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Three Ways to Lose a Loan: Major Mistakes Borrowers Make

It’s a heady feeling to receive a formal letter advising you that you’ve been pre-qualified for more money than you’ve ever seen in your life.  However, many buyers forget the “pre” part of pre-approval.  Much can happen between pre-qualification and settlement to make that letter worth less than the paper on which it’s written.

Here are three of the most frequent mistakes home buyers make that can cost them their financing and the house of their dreams.

  1. Confusing pre-qualification amounts with loan commitments.

In the bad old days during the housing boom. “no doc” loans (loans approved with little or no income documentation) came in second only to “pulse loans” (if you had a pulse, you got a loan) as leading causes of defaults and foreclosures. Today income documentation is taken extremely seriously by lenders.

However, many buyers don’t understand the differences between pre-qualifications and pre-approvals when it comes to income documentation.  Lenders will check your credit but will rely on estimates from borrowers for pre-qual letters and they don’t require documentation.  A pre-qualified amount is not a sure thing; it’s just the amount for which you might expect to be approved.

For a pre-approval, lenders will ask for recent pay stubs and sometimes W-2s for the most recent one or two years.  They may call employers directly to verify income and employment status.  From self-employed workers or unemployed applicants, they will require signed tax returns, access to bank accounts and brokerage statements, divorce decrees if alimony is involved, to confirm assets.

However, even a pre-approval is conditional.  Credit, debt and income can change during the months that transpire between when a pre-approval is granted, and a buyer actually applies for a mortgage. Lenders won’t issue a loan commitment until it has approved both you and the house in question. This means the home should be appraised at or above the sales price.  A lot can change during that period, and lenders will ask for updated income documentation.

If the documentation differs significantly from the original estimates in a pre-qual due to unemployment, or if income declined in the time between a pre-approval and the lender’s loan commitment, a borrower may find he can’t afford to buy the home he wants.

  1. 2.      Overpaying and triggering a low appraisal

If you ever wondered why anyone in their right mind would pay more for a home than its worth, you’ve probably lived through a bidding war in a hot market.  Emotions sometimes win out over reason and borrowers commit for more than a home is worth.  In fairness, the only way to find out what a house is worth is to have an appraisal done, which is not possible when you are house hunting. Instead, buyers rely on notoriously inaccurate AVMs on popular websites.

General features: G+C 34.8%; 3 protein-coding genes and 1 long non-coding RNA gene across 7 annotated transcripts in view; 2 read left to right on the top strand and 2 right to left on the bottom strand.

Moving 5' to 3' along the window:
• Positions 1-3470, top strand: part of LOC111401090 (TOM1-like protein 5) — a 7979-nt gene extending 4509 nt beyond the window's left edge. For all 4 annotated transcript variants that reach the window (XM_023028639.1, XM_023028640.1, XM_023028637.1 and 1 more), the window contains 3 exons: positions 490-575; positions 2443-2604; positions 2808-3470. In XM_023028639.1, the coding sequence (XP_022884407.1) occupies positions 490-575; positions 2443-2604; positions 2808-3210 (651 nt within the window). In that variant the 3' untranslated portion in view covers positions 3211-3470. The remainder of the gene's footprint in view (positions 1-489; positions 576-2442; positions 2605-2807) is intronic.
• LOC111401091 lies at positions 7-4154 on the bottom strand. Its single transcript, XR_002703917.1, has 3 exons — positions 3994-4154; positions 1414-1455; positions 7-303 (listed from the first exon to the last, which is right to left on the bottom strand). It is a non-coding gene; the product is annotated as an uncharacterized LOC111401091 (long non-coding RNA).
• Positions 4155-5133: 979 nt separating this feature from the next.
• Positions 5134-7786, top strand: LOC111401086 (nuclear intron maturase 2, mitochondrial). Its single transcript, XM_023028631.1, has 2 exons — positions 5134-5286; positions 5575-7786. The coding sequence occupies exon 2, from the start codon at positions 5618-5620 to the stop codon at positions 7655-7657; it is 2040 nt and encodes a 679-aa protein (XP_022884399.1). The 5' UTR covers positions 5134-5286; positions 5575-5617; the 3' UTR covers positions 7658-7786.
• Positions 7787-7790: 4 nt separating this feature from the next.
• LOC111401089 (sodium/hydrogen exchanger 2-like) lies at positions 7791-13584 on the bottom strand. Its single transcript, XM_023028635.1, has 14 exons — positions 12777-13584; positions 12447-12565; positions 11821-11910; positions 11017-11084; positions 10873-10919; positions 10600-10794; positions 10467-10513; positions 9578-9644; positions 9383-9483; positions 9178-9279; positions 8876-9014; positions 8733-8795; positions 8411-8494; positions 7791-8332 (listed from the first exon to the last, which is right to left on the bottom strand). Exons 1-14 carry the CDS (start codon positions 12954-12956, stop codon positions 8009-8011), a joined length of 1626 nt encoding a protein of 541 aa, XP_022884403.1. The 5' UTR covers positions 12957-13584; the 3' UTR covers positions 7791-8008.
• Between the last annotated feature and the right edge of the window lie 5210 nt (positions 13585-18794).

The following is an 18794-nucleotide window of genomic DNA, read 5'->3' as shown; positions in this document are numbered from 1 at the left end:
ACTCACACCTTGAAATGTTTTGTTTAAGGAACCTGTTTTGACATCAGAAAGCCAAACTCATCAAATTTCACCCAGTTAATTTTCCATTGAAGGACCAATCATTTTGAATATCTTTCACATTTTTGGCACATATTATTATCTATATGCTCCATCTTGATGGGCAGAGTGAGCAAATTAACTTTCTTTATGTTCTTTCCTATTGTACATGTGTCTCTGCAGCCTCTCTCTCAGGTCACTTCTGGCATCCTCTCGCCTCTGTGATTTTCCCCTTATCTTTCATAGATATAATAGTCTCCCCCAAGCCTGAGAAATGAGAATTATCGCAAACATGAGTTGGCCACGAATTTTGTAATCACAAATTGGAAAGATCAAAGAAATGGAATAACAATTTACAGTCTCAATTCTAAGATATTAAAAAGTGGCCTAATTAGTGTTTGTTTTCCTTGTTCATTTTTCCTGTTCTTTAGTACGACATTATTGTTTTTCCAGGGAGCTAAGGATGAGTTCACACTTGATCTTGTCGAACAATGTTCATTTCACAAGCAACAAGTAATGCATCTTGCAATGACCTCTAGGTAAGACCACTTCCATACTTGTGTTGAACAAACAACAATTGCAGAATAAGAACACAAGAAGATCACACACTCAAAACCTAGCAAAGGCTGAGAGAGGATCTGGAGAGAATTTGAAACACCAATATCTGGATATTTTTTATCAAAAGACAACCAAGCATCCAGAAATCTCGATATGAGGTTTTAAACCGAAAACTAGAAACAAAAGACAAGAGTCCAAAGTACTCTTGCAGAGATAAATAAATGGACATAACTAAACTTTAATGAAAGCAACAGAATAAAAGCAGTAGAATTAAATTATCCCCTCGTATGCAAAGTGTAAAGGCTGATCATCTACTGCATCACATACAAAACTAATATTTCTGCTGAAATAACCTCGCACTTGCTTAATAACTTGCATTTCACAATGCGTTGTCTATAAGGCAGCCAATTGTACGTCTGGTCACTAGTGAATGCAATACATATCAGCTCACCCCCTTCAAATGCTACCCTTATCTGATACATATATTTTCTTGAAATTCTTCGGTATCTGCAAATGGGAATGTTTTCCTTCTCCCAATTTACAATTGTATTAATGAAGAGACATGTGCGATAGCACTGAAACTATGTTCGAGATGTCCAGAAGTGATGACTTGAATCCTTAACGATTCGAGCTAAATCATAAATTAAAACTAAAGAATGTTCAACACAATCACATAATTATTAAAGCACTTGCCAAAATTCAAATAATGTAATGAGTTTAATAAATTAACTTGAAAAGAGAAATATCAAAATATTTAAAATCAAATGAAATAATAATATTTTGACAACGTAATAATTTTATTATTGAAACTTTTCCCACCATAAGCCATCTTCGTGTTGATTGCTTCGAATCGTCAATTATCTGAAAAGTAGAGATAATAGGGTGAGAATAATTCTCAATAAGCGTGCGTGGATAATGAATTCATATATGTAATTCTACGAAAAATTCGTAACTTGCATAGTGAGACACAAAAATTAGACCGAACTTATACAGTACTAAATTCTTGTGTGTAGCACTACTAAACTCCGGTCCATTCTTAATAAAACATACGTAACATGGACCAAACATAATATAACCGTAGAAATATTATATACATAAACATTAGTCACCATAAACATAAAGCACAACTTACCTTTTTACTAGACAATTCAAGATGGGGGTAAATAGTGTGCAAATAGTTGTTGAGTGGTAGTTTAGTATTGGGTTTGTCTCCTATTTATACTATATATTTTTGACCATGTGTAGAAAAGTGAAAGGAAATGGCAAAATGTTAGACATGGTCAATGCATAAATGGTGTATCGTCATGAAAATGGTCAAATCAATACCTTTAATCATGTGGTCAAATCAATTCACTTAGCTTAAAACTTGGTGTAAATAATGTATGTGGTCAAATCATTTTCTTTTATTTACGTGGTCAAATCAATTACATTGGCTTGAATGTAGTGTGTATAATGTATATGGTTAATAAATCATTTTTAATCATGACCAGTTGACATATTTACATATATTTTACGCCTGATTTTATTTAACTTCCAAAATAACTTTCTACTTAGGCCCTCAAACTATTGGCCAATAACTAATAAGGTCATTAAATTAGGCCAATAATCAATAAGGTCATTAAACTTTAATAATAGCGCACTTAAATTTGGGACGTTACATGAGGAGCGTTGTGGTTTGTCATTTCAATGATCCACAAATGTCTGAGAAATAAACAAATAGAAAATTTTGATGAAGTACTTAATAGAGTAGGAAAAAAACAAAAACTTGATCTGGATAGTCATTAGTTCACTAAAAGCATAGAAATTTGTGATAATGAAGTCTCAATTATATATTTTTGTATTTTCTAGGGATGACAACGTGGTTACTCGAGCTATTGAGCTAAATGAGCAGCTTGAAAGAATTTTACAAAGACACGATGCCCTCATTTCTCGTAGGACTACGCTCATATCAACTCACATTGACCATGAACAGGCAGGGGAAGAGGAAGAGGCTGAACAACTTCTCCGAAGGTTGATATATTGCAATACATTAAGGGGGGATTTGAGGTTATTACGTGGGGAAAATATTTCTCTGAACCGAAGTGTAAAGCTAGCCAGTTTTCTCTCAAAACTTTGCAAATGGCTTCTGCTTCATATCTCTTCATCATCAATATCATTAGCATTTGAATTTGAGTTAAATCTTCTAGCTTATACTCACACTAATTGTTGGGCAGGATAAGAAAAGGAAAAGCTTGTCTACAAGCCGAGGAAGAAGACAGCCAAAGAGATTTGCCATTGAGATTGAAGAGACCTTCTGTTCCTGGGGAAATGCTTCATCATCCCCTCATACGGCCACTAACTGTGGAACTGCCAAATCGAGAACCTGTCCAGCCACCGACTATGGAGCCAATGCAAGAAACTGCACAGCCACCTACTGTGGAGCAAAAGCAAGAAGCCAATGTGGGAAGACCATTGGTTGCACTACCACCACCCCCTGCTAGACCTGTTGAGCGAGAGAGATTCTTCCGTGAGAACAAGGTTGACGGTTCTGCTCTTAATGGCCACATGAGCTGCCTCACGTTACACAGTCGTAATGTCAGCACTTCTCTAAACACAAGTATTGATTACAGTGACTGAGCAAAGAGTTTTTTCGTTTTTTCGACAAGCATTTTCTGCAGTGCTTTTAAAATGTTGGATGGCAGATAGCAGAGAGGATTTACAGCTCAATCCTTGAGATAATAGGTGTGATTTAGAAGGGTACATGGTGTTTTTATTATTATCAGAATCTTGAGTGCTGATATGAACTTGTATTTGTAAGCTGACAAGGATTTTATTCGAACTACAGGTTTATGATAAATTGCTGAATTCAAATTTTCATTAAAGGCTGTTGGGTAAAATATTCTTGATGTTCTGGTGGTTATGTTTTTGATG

Overpaying for a home, especially in a hot market, is an invitation for a low appraisal.  Comps used by appraisers to value a home for a mortgage may have a hard time keeping up with rising prices in a hot market.  They are almost certain to come in lower than an above-market offer in a multi-bid situation.

If the buyer can’t make up the difference on a low appraisal with cash and the seller won’t budge on price, the buyer and their agent can kiss the house of their dreams good-bye.  In July, appraisal issues were responsible for killing 17 percent of all terminated contracts.[1]

  1. 3.      Pulling out the plastic before closing.

Today most buyers, especially first-timers, work hard for many months to save for a down payment and build their credit scores.  Once they’ve received a loan commitment from a lender, it’s easy to assume the worst is over.  Moving and decorating are expensive, and the new home will require a makeover before moving in.  As the days until closing count down, pressure grows to break out the plastic.

Bad idea.  A mortgage isn’t final until the settlement papers are signed.  More than one lender has been known to run a last minute credit check the night before closing, only to discover that their customer’s debt to income score has soared and their credit rating has fallen.



  1. Good information for home buyers to be careful to not do anything that could put their loan approval for buying a house in jeopardy. Any major purchases should be most definitely be delayed by the home buyer until after they get the keys to their new home. Some home buyers buy homes that max out their debt to income ratio for an approval. Adding even a small additional monthly debt in these cases could cause their approval to be withdrawn.

  2. Great article. “A mortgage isn’t final until the settlement papers are signed.” A small point, but signing the settlement papers/loan documents is only the beginning of the end of the mortgage process. Until that new loan actually funds and records, the lender can still “pull the plug” if its final due diligence (which usually involves updating the credit report) reveals a change in the borrower’s financial condition that the lender relied upon when granting the original approval. Waiting to get the keys is certainly a good rule of thumb to cover that interval. Personal confirmation of recording by the new homeowner would take it one step further.

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